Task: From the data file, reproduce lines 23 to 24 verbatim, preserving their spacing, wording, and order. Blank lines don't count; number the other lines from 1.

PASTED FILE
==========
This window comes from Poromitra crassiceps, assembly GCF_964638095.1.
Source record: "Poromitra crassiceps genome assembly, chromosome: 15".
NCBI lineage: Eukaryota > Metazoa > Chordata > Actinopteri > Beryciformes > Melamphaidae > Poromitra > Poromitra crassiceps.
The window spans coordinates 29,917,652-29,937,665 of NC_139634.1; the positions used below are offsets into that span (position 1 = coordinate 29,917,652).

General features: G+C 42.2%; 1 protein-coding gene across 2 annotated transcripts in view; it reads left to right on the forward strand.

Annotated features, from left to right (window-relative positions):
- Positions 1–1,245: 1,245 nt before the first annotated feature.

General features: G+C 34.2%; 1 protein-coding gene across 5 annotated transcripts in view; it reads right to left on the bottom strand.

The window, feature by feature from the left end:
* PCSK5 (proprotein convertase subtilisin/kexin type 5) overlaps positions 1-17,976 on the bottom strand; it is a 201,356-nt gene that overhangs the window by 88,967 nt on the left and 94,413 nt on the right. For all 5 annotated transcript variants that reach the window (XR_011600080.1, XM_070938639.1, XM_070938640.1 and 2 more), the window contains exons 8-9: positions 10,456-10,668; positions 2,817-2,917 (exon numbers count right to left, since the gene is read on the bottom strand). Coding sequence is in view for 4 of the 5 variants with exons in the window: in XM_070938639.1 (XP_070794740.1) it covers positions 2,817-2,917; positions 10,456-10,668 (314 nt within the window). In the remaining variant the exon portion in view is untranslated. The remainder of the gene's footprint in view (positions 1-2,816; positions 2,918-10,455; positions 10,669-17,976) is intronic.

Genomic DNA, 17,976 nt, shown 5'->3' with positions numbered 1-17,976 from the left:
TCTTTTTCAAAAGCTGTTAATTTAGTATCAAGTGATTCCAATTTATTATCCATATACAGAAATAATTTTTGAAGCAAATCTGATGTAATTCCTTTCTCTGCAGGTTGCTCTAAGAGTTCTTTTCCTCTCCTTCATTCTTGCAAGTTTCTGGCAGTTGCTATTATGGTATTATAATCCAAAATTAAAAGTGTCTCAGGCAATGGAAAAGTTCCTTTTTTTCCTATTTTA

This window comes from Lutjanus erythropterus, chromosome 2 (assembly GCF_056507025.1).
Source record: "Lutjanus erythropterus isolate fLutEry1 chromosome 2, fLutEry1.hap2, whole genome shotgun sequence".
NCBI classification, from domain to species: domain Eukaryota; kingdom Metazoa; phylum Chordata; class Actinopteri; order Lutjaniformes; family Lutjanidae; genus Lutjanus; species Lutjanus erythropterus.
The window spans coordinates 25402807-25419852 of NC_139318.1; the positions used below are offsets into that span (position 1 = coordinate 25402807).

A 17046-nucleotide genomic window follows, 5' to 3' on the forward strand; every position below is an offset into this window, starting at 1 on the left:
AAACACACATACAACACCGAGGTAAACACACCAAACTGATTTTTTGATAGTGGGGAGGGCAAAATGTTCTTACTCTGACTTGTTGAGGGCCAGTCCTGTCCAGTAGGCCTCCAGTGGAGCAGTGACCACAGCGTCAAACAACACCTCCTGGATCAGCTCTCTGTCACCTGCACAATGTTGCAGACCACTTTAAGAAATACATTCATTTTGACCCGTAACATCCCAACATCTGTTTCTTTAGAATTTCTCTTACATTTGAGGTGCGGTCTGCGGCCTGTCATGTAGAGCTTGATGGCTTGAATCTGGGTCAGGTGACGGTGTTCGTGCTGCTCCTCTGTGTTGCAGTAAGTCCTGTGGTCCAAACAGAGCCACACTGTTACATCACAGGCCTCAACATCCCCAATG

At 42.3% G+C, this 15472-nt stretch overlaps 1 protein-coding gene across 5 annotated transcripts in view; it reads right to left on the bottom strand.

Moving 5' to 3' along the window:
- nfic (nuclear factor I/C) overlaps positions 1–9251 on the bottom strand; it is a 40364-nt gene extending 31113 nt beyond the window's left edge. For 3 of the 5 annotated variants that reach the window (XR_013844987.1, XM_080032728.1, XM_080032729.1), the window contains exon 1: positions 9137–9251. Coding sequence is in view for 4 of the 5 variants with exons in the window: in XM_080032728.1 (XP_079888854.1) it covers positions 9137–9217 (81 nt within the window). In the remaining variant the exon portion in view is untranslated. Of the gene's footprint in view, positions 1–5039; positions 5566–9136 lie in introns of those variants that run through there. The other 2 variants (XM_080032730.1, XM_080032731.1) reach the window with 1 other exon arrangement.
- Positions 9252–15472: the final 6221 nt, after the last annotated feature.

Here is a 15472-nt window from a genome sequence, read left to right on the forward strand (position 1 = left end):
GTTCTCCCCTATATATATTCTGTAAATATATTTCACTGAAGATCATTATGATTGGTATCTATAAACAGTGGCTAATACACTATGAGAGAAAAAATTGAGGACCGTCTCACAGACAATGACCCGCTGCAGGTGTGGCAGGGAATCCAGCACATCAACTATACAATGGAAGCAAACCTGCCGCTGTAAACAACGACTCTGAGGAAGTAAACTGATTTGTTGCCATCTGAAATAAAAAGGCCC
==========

Here is a 15472-nt window from a genome sequence, read left to right on the forward strand (position 1 = left end):
GTTCTCCCCTATATATATTCTGTAAATATATTTCACTGAAGATCATTATGATTGGTATCTATAAACAGTGGCTAATACACTATGAGAGAAAAAATTGAGGACCGTCTCACAGACAATGACCCGCTGCAGGTGTGGCAGGGAATCCAGCACATCAACTATACAATGGAAGCAAACCTGCCGCTGTAAACAACGACTCTGAGGAAGTAAACTGATTTGTTGCCATCTGAAATAAAAAGGCCC